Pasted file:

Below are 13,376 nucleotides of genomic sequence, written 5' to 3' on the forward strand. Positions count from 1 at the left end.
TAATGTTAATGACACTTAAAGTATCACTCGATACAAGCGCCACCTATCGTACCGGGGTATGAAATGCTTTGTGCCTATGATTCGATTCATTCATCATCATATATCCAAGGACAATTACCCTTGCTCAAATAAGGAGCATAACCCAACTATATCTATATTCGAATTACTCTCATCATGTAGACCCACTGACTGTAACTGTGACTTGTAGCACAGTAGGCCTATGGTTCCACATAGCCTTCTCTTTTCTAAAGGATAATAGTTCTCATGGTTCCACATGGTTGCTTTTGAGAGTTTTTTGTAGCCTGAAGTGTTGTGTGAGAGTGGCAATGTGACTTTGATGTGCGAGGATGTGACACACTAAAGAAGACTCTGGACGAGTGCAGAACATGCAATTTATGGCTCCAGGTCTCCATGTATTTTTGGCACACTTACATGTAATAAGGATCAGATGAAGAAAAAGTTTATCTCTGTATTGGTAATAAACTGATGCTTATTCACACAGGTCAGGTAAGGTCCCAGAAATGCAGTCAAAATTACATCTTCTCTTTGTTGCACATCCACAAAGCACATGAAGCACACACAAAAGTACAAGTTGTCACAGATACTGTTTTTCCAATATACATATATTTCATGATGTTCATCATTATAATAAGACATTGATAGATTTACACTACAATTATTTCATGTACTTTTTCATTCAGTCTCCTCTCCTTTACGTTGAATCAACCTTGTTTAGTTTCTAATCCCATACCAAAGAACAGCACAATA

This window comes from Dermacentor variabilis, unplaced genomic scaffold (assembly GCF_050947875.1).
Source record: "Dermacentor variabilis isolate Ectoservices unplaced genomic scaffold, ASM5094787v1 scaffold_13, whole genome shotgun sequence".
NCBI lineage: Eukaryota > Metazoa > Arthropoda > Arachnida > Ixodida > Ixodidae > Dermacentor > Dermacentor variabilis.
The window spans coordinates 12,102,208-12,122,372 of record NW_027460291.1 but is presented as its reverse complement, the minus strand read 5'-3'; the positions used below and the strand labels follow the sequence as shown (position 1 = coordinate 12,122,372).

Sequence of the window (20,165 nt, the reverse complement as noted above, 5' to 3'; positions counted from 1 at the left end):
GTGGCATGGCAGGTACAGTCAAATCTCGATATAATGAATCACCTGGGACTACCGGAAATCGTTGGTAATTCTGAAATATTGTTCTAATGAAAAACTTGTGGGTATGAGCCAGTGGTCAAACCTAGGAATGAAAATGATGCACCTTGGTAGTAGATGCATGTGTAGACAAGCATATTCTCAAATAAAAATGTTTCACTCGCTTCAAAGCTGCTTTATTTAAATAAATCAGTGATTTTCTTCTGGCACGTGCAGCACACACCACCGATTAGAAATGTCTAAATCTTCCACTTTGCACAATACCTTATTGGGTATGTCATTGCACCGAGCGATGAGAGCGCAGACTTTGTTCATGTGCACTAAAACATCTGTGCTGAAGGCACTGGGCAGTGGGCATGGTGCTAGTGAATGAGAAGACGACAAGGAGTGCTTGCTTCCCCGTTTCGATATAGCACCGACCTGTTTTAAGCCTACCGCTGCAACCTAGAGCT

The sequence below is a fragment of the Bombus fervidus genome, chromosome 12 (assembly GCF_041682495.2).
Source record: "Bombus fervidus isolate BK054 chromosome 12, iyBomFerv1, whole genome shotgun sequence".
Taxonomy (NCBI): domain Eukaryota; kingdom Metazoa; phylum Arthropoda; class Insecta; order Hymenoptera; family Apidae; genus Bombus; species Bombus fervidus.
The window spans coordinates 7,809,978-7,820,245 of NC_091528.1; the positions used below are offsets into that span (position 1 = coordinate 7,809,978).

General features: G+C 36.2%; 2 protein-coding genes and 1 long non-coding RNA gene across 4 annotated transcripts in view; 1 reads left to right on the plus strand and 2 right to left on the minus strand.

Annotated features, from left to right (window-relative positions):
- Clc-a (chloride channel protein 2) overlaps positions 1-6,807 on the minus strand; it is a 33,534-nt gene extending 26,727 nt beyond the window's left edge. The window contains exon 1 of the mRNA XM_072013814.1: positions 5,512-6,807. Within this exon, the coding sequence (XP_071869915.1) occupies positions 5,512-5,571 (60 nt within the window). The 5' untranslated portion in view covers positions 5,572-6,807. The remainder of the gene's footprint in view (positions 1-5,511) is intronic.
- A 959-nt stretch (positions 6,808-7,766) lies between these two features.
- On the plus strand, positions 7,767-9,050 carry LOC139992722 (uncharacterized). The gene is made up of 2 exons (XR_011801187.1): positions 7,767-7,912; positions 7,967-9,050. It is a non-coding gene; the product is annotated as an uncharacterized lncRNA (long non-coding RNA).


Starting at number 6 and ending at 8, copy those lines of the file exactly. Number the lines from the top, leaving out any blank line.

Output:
The window spans coordinates 12,102,208-12,122,372 of record NW_027460291.1 but is presented as its reverse complement, the minus strand read 5'-3'; the positions used below and the strand labels follow the sequence as shown (position 1 = coordinate 12,122,372).

Sequence of the window (20,165 nt, the reverse complement as noted above, 5' to 3'; positions counted from 1 at the left end):
GTGGCATGGCAGGTACAGTCAAATCTCGATATAATGAATCACCTGGGACTACCGGAAATCGTTGGTAATTCTGAAATATTGTTCTAATGAAAAACTTGTGGGTATGAGCCAGTGGTCAAACCTAGGAATGAAAATGATGCACCTTGGTAGTAGATGCATGTGTAGACAAGCATATTCTCAAATAAAAATGTTTCACTCGCTTCAAAGCTGCTTTATTTAAATAAATCAGTGATTTTCTTCTGGCACGTGCAGCACACACCACCGATTAGAAATGTCTAAATCTTCCACTTTGCACAATACCTTATTGGGTATGTCATTGCACCGAGCGATGAGAGCGCAGACTTTGTTCATGTGCACTAAAACATCTGTGCTGAAGGCACTGGGCAGTGGGCATGGTGCTAGTGAATGAGAAGACGACAAGGAGTGCTTGCTTCCCCGTTTCGATATAGCACCGACCTGTTTTAAGCCTACCGCTGCAACCTAGAGCT